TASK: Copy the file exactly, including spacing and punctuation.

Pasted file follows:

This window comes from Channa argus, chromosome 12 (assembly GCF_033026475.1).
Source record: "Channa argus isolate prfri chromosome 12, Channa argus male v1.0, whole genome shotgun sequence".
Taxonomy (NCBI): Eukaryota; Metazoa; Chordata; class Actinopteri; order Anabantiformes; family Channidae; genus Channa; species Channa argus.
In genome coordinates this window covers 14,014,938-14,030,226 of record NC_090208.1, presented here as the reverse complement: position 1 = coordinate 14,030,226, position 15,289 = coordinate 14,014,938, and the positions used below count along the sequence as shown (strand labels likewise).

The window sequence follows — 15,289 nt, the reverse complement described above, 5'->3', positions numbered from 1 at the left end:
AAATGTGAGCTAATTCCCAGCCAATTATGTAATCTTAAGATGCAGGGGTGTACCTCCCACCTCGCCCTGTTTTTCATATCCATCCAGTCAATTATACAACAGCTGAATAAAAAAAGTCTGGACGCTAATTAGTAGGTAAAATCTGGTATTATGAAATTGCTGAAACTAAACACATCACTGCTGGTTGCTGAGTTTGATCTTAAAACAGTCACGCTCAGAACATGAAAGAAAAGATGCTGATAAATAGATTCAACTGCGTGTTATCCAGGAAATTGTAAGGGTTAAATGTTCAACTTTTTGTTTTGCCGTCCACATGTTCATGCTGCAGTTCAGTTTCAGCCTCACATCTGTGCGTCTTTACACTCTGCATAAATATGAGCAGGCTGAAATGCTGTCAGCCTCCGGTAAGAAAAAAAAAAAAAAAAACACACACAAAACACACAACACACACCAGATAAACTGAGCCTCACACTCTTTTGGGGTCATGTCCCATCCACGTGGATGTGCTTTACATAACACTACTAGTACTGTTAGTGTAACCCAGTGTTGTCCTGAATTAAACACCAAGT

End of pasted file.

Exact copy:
This window comes from Channa argus, chromosome 12 (assembly GCF_033026475.1).
Source record: "Channa argus isolate prfri chromosome 12, Channa argus male v1.0, whole genome shotgun sequence".
Taxonomy (NCBI): Eukaryota; Metazoa; Chordata; class Actinopteri; order Anabantiformes; family Channidae; genus Channa; species Channa argus.
In genome coordinates this window covers 14,014,938-14,030,226 of record NC_090208.1, presented here as the reverse complement: position 1 = coordinate 14,030,226, position 15,289 = coordinate 14,014,938, and the positions used below count along the sequence as shown (strand labels likewise).

The window sequence follows — 15,289 nt, the reverse complement described above, 5'->3', positions numbered from 1 at the left end:
AAATGTGAGCTAATTCCCAGCCAATTATGTAATCTTAAGATGCAGGGGTGTACCTCCCACCTCGCCCTGTTTTTCATATCCATCCAGTCAATTATACAACAGCTGAATAAAAAAAGTCTGGACGCTAATTAGTAGGTAAAATCTGGTATTATGAAATTGCTGAAACTAAACACATCACTGCTGGTTGCTGAGTTTGATCTTAAAACAGTCACGCTCAGAACATGAAAGAAAAGATGCTGATAAATAGATTCAACTGCGTGTTATCCAGGAAATTGTAAGGGTTAAATGTTCAACTTTTTGTTTTGCCGTCCACATGTTCATGCTGCAGTTCAGTTTCAGCCTCACATCTGTGCGTCTTTACACTCTGCATAAATATGAGCAGGCTGAAATGCTGTCAGCCTCCGGTAAGAAAAAAAAAAAAAAAAACACACACAAAACACACAACACACACCAGATAAACTGAGCCTCACACTCTTTTGGGGTCATGTCCCATCCACGTGGATGTGCTTTACATAACACTACTAGTACTGTTAGTGTAACCCAGTGTTGTCCTGAATTAAACACCAAGT